Human Journey

Live Stream NatGeo’s 2018 Photography Seminar


For the first time ever, you’re invited join a live streaming event at National Geographic’s annual Photography Seminar, at 11:45 a.m. and 4:15 p.m., ET, Thursday, Jan. 11, streaming through Facebook Live or Livestream.

The Photography Seminar has been going on since 1967, when a group of photographers gathered in a small office at National Geographic headquarters to check in with each other after the holidays — and to look at and talk about their work. Within a few years that informal gathering grew into National Geographic’s annual Photo Seminar, a day-long celebration of the medium, attended by more than 500 people — photographers, editors, and storytellers – gathering to hear from some of the world’s most renowned photographers telling their stories of the power of photography to help change the world.  In 2018, we are welcoming more speakers than ever before, added lightning talks from younger-emerging photographers, and have incredible diversity — in gender, race, photography discipline and style, and geographically.  And two keynote discussions are being broadcast live to the public, for the first time since the Seminars began.

The theme for this year’s event is celebrating photography that is changing people’s understanding of the natural world.

At 11:45 a.m., we’ll be live-streaming a discussion with pioneering underwater photographer David Doubilet, interviewed by photographer Jimmy Chin.

David Doubilet is a longtime contributor to National Geographic — his work featured 70 times — and a pioneer in underwater photography. He’s dedicated his life to capturing the action, drama and mysteries of our oceans, bringing images to the surface that we might never see with our own eyes.  Here is a link to some of his work.  

Photographs by David Doubilet

Jimmy Chin (interviewer) is a photographer, filmmaker, and mountain sports athlete known for his ability to capture extraordinary imagery while climbing and skiing in extremely high-risk environments. In 2002, he secured a breakthrough assignment to be the cinematographer for a high-profile National Geographic–sponsored trek across Tibet’s Chang Tang Plateau. In 2006, he was part of the first American team to ski off the summit of Mount Everest. A longtime member of The North Face Athlete Team, he has joined dozens of exploratory expeditions and completed first ascents around the globe, working with the best adventure athletes in the world. Jimmy’s photos have appeared on the cover of National Geographic and The New York Times Magazine, among others. Links to his work: one, two.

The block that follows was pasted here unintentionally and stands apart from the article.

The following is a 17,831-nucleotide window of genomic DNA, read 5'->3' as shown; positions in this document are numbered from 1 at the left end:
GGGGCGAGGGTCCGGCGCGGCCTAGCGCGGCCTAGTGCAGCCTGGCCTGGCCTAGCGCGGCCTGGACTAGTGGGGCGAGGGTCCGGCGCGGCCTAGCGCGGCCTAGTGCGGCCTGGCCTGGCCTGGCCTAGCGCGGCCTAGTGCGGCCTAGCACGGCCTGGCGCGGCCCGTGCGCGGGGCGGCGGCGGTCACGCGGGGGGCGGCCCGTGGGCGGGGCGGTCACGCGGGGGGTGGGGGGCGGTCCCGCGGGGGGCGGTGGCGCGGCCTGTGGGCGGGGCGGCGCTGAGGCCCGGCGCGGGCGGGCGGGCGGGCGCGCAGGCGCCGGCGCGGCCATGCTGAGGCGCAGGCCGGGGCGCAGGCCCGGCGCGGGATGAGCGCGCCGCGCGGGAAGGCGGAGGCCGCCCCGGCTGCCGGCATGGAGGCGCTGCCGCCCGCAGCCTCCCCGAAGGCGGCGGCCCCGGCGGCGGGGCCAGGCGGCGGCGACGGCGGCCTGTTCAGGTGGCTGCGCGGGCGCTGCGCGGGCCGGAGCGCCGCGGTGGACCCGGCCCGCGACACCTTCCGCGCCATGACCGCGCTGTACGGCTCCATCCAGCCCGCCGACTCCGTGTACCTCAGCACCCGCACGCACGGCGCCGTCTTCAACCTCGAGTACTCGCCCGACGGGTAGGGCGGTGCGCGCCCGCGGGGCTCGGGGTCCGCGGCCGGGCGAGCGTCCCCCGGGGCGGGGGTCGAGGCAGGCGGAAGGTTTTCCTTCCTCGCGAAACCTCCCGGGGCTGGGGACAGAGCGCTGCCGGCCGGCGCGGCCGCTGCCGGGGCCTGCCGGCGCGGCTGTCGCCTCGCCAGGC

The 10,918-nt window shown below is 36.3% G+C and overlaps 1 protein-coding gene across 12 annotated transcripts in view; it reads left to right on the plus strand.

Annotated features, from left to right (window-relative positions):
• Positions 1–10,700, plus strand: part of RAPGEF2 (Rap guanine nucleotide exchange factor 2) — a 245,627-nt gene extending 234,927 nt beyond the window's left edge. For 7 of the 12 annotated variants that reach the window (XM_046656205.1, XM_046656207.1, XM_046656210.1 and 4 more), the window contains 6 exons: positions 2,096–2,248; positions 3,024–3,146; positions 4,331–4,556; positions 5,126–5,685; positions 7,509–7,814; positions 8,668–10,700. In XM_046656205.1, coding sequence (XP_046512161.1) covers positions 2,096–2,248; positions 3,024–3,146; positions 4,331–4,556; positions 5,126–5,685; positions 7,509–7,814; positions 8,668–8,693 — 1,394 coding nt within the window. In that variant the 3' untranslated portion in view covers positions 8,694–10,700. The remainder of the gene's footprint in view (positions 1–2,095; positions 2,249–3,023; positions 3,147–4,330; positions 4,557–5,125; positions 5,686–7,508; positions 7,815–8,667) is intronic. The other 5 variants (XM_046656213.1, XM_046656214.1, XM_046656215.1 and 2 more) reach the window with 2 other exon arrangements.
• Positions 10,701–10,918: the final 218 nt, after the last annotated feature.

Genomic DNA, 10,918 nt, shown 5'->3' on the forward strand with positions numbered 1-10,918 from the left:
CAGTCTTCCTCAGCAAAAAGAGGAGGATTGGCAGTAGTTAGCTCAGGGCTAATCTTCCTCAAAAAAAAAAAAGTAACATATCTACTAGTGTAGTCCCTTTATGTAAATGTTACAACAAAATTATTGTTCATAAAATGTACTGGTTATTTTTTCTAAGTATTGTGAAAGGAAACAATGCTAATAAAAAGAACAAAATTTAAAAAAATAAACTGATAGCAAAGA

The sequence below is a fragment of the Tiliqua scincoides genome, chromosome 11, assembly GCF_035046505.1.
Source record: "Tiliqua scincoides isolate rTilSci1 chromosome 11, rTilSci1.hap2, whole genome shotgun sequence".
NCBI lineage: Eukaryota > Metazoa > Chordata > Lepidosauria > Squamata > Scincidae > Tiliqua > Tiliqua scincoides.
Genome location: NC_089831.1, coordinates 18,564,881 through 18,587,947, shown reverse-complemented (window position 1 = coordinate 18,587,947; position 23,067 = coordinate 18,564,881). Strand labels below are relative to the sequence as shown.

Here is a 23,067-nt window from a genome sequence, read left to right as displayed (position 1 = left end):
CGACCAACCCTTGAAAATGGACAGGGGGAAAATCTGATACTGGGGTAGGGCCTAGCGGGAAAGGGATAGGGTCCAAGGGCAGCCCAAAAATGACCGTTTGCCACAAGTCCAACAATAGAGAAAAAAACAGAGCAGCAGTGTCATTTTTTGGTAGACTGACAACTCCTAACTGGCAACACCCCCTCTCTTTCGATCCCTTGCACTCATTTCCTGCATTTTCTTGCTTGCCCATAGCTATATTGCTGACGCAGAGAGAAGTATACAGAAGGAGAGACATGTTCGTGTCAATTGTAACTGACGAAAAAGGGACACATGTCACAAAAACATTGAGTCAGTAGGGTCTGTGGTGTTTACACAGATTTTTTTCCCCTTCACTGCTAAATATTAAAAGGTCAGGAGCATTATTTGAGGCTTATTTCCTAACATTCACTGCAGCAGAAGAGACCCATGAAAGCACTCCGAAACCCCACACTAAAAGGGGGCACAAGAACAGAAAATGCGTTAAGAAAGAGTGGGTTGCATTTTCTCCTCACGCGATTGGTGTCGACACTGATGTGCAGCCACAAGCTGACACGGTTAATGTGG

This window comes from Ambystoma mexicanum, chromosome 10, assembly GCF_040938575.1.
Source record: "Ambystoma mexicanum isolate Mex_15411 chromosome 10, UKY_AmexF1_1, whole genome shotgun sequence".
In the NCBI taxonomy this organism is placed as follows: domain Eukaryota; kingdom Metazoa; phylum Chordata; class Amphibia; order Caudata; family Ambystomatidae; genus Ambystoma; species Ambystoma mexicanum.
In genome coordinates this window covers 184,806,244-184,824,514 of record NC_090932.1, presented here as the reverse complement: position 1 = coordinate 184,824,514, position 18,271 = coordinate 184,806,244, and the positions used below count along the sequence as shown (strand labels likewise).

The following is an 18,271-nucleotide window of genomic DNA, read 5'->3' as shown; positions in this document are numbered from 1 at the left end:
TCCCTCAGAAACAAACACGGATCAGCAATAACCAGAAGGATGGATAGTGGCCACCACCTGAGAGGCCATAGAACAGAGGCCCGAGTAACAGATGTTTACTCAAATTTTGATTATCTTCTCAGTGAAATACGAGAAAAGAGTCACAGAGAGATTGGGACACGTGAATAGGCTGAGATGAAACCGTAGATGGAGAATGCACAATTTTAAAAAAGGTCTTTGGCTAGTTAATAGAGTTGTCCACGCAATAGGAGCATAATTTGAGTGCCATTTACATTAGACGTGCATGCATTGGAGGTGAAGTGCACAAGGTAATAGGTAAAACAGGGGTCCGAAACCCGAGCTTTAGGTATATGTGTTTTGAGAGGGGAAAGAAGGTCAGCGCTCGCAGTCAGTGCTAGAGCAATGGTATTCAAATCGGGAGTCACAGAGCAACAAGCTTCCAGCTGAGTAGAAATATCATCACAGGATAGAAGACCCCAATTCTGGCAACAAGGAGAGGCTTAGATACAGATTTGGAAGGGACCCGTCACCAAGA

At 4:15 p.m., Pulitzer Prize winning photographer Carol Guzy will be interviewed by photographer Maggie Steber.

Carol Guzy is the only journalist to have won the Pulitzer Prize four times.  A former Washington Post photographer, she has covered conflict and disaster, and her work is the kind of hard-hitting, emotional photojournalism that directly addresses the idea of photography for change.  Guzy’s work captured powerful moments of hope and despair in communities facing crisis including the devastating mudslide in Armero, Colombia, the U.S. military interventions in Haiti, and the refugee crisis in Kosovo, to name a few. Some links to her work: one, two, three, four.

Photographs by Carol Guzy

Maggie Steber (interviewer) is a photographer who has worked in 64 countries focusing on humanitarian, cultural, and social stories. For over three decades, Steber has worked in Haiti. In 2013 Steber was named as one of eleven Women of Vision by National Geographic Magazine, publishing a book and touring an exhibition in five American cities. Steber has served as a Newsweek Magazine contract photographer and as the Asst. Managing Editor of Photography and Features at The Miami Herald, overseeing staff projects that won the paper a Pulitzer and two finalist recognitions. Links to some of her work: one, two.

Photographs in grid at the top of this post by: (top row) Carol Guzy, (2nd row) David Doubilet, (3rd row, left) Philip Montgomery, (3rd row, right) Hannah Reyes Morales, (4th row, left) Nina Robinson, (4th row, right) Mandy Barker, (bottom row, left) Alice Wielinga, (bottom row, right) Omar Victor Diop.

Rolf recently joined National Geographic Society's Digital department, as Photo Editor/Digital. His career has been mostly in commercial photo art directing and re-focusing his work into conservation is fulfillment of a longtime goal.

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